Horror has been great to me! JOIN US!!

18
Maybe because Florida has a population of about 21 million people, so it's the third most populated U.S. state?

I curious about these Louisville peeps. 10 per capita?? In Louisville?

20
Writers' Cafe / Re: Launch Burst or Pre-order? Which would you do?
« on: September 17, 2020, 05:54:14 am »
If it were ME, I would...

1. Release book 1 with a very strong launch plan. Ads in place, promotions booked, graphics for social media and sharing/swaps ready to go. ARCs sent.
2. Book 2 on preorder when book 1 launches, Link to preorder in book 1.

Set up the preorder for book 3, right before the launch of book 2. Links in back of book 2, obviously.
Rinse repeat through the series.

Once you get to book 4 or 5, boost the launch with a countdown deal: Book 1 free or 99 cents, and books 2-3 99 cents. (If you are in KU). Run promos to it.

The real question is, do you have an audience, or are you in a genre where you can get a large audience quickly. Rapid Release can work great. But it can also flop if you do not have an existing audience or a solid plan to get one. 

21
Writers' Cafe / Re: Where do all these ratings (not reviews) come from?
« on: September 14, 2020, 12:00:52 pm »
Alexa. She asks me to leave ratings on products and/or books every two weeks or so. I suspect if you agree to leave a rating once, you will be asked again. Since I started leaving ratings when Alexa asks me, I have also gotten emails asking for reviews/ratings more frequently than I used to. As an author, I love it. I am finally getting reviews/ratings and I don't have to do anything to get them. They have been overwhelmingly positive, although I have gotten a few low ratings.

Alexa? Crazy! I hadn't even thought of that!

22
Writers' Cafe / Re: What is Your Genre and Why did you Choose it?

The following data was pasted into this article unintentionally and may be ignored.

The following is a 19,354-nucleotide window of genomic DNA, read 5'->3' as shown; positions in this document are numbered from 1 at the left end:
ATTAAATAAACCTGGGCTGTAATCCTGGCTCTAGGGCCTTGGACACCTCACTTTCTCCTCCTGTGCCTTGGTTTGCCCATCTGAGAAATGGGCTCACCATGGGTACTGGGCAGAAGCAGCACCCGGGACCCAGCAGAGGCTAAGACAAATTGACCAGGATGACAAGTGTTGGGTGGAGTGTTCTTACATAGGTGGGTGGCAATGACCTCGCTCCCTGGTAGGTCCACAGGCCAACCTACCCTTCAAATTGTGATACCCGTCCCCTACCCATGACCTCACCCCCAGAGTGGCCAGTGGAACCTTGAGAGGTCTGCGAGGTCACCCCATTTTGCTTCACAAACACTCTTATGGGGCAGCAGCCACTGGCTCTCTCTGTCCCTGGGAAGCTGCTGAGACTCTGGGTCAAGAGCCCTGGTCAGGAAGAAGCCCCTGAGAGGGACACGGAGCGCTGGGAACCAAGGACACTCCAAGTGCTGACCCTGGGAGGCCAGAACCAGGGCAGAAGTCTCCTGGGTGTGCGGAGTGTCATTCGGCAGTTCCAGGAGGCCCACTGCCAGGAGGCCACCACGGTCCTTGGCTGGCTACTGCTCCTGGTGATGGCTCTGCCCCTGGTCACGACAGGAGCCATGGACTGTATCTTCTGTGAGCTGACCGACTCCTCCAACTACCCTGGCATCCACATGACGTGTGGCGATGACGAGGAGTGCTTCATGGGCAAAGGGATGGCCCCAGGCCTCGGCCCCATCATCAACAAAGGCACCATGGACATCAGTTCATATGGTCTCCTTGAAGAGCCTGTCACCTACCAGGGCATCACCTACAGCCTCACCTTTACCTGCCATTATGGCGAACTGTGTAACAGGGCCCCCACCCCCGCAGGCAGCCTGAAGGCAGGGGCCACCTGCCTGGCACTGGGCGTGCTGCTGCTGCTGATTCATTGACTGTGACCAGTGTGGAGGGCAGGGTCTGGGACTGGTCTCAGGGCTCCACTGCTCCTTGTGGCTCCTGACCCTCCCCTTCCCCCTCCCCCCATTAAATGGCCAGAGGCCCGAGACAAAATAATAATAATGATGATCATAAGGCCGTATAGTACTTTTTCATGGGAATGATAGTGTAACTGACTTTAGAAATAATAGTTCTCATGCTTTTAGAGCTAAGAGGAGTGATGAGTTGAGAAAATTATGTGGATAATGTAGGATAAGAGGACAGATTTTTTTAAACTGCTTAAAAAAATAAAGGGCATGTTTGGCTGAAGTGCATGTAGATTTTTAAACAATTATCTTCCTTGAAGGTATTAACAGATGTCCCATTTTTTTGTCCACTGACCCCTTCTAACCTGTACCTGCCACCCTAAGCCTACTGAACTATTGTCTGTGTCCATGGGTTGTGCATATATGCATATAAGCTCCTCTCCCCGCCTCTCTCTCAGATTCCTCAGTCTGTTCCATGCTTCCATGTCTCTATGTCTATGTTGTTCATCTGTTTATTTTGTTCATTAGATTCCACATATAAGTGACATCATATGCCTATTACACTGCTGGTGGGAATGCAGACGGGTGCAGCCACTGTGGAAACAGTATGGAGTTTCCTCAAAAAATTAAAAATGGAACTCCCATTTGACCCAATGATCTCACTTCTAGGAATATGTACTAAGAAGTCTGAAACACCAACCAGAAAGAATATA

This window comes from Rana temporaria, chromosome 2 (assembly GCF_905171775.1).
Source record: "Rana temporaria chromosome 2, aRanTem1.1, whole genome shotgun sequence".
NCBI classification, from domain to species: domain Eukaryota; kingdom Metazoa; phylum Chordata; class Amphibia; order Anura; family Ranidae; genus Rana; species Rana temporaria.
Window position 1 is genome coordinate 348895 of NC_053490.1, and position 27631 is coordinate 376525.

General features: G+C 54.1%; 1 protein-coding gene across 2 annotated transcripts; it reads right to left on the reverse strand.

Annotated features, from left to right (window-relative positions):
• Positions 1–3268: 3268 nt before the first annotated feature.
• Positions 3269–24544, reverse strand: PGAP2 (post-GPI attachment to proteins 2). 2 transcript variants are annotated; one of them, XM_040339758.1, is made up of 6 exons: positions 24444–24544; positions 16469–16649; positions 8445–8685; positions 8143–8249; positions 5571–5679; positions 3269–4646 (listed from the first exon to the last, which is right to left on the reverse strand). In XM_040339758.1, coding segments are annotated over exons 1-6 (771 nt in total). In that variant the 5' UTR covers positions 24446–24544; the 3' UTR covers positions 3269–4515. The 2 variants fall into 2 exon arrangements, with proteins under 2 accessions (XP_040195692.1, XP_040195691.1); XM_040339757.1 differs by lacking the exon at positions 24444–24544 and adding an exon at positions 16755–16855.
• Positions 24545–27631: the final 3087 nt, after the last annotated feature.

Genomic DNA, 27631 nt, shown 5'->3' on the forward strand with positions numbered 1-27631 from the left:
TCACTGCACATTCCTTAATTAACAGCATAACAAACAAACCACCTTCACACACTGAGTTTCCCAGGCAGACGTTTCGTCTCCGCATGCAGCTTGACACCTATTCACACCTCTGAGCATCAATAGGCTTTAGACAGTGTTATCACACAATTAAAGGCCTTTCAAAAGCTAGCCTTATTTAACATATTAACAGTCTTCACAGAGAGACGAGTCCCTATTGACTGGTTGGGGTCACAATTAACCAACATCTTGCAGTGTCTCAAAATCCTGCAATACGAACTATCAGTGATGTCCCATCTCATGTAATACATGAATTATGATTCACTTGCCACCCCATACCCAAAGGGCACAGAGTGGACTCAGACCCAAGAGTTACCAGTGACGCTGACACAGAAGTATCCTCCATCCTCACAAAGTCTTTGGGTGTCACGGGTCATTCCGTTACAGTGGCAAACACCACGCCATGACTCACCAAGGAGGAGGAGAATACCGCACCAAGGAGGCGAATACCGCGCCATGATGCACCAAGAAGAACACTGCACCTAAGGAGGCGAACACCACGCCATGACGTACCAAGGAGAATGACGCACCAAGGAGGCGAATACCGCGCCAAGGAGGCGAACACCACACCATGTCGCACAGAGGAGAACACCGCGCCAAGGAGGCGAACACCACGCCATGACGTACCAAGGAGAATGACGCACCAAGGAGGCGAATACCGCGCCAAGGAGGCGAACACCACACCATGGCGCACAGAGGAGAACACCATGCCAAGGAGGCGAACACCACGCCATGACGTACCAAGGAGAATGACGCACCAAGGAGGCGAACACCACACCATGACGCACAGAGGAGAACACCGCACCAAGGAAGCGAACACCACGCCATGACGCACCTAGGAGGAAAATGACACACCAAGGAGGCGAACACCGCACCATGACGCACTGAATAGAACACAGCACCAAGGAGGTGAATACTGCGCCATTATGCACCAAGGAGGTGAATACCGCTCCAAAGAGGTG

« on: September 14, 2020, 09:36:57 am »
I write comedy fantasy/horror.

I started out writing YA UF/PNR. And honestly, I didn't love it. And I wasn't successful, at least not sales wise. I won some RWA awards and got good reviews, but sales were flat and my newsletter felt like a pulling-teeth chore. I never knew what to write. It was not a good genre for me, but I started there because I thought that's what I was 'supposed' to write to get trad pubbed, because it was popular and selling.

Mistake! I'm glad I pulled back and regrouped.

If you're planning to be in this as a career, for the long haul, do some soul searching about who you are, what kinds of stories you really really like to read/to watch on TV and in movies, etc. If you do that, chances are it will lead you to the genre that's a good match for your personality.

Once I switched to my current genre? Sales/career took off, and I knew exactly what to say to my fans/newsletter/social media because I *am* one of them. They are my people.

This kind of authenticity is good for your career and good for your soul. I mean, who wants to write stuff they don't love for years on end? Sure, you might end up in a genre where you don't *think* you'll make a zillion dollars, one that's gathering dust on Amazon. That isn't necessarily a bad thing. Because if you love it, and no one is writing in that genre, you can own the genre and make a living, even if it is small. Because there are people out there looking for that type of story and waiting for someone to give it to them.

That soul searching is how I ended up in my current genre. I highly recommend it, if you're having doubts about your direction! My two cents, for what it's worth.

23
Writers' Cafe / Re: Would you do an audiobook if in my shoes?
« on: September 11, 2020, 05:57:05 am »
Audiobooks do not cannibalize sales. They are for a completely different audience.

There are so many factors.
-Like, how much do you estimate an audiobook would cost to produce?
-How will you promote it? (Promoting audio is a different animal.)
-If you're in nonfiction, are you also earning money in some other way related to the topic of this book? Like courses, etc., and would the audiobook bring in clients?


Overall, the consensus is audiobooks aren't worth it unless your book is selling steadily and really well.

24
Writers' Cafe / Re: Where do all these ratings (not reviews) come from?
« on: September 11, 2020, 05:53:55 am »
On your Kindle (mine at least) as soon as you hit "The End" on a book, a window pops up where you can leave a rating.
I believe this is responsible for the uptick.

25
Writers' Cafe / Re: Does my launch 'plan' sound okay to you veterans?
« on: September 08, 2020, 10:04:28 am »
That was all very useful thank you, especially to DmGuay!

Aw, thanks.
I remember all too well how overwhelming the process was at the very beginning. I didn't know how much I didn't know. And I made all the mistakes you can make. If I can save someone else the trouble...